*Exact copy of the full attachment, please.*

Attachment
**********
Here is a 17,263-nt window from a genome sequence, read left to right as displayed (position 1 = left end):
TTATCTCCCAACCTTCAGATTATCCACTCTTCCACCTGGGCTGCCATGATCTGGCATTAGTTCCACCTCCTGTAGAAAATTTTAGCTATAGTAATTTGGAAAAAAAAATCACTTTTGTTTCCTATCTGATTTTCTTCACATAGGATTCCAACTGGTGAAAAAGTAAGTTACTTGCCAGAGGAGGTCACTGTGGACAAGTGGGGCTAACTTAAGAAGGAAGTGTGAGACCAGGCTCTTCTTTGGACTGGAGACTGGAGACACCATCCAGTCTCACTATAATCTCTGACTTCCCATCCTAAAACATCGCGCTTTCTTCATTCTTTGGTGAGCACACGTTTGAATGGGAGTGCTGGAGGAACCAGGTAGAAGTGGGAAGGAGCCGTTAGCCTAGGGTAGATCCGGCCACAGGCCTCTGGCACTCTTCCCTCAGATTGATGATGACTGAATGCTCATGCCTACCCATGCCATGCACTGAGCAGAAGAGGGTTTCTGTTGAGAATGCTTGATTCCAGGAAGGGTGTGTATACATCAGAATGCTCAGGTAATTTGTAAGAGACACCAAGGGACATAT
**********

Here is a 17,263-nt window from a genome sequence, read left to right as displayed (position 1 = left end):
TTATCTCCCAACCTTCAGATTATCCACTCTTCCACCTGGGCTGCCATGATCTGGCATTAGTTCCACCTCCTGTAGAAAATTTTAGCTATAGTAATTTGGAAAAAAAAATCACTTTTGTTTCCTATCTGATTTTCTTCACATAGGATTCCAACTGGTGAAAAAGTAAGTTACTTGCCAGAGGAGGTCACTGTGGACAAGTGGGGCTAACTTAAGAAGGAAGTGTGAGACCAGGCTCTTCTTTGGACTGGAGACTGGAGACACCATCCAGTCTCACTATAATCTCTGACTTCCCATCCTAAAACATCGCGCTTTCTTCATTCTTTGGTGAGCACACGTTTGAATGGGAGTGCTGGAGGAACCAGGTAGAAGTGGGAAGGAGCCGTTAGCCTAGGGTAGATCCGGCCACAGGCCTCTGGCACTCTTCCCTCAGATTGATGATGACTGAATGCTCATGCCTACCCATGCCATGCACTGAGCAGAAGAGGGTTTCTGTTGAGAATGCTTGATTCCAGGAAGGGTGTGTATACATCAGAATGCTCAGGTAATTTGTAAGAGACACCAAGGGACATAT